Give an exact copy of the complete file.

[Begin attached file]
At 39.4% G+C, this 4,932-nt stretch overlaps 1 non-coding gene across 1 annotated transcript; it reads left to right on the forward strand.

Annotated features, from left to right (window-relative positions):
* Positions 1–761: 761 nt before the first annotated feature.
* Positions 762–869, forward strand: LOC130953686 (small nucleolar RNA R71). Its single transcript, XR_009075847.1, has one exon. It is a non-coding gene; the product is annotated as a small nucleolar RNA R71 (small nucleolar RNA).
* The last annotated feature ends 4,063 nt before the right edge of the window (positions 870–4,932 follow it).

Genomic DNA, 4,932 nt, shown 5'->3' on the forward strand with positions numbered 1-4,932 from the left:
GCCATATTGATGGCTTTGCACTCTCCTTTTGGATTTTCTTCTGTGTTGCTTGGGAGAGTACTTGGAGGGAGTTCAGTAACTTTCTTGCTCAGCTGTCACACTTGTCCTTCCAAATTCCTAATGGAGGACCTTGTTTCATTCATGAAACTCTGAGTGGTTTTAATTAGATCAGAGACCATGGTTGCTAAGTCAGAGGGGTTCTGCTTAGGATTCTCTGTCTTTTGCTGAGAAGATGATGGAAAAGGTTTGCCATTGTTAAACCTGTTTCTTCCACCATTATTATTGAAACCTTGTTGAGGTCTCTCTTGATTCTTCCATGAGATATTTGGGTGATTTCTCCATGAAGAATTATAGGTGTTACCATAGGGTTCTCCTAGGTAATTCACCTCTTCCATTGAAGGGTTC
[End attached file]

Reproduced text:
At 39.4% G+C, this 4,932-nt stretch overlaps 1 non-coding gene across 1 annotated transcript; it reads left to right on the forward strand.

Annotated features, from left to right (window-relative positions):
* Positions 1–761: 761 nt before the first annotated feature.
* Positions 762–869, forward strand: LOC130953686 (small nucleolar RNA R71). Its single transcript, XR_009075847.1, has one exon. It is a non-coding gene; the product is annotated as a small nucleolar RNA R71 (small nucleolar RNA).
* The last annotated feature ends 4,063 nt before the right edge of the window (positions 870–4,932 follow it).

Genomic DNA, 4,932 nt, shown 5'->3' on the forward strand with positions numbered 1-4,932 from the left:
GCCATATTGATGGCTTTGCACTCTCCTTTTGGATTTTCTTCTGTGTTGCTTGGGAGAGTACTTGGAGGGAGTTCAGTAACTTTCTTGCTCAGCTGTCACACTTGTCCTTCCAAATTCCTAATGGAGGACCTTGTTTCATTCATGAAACTCTGAGTGGTTTTAATTAGATCAGAGACCATGGTTGCTAAGTCAGAGGGGTTCTGCTTAGGATTCTCTGTCTTTTGCTGAGAAGATGATGGAAAAGGTTTGCCATTGTTAAACCTGTTTCTTCCACCATTATTATTGAAACCTTGTTGAGGTCTCTCTTGATTCTTCCATGAGATATTTGGGTGATTTCTCCATGAAGAATTATAGGTGTTACCATAGGGTTCTCCTAGGTAATTCACCTCTTCCATTGAAGGGTTC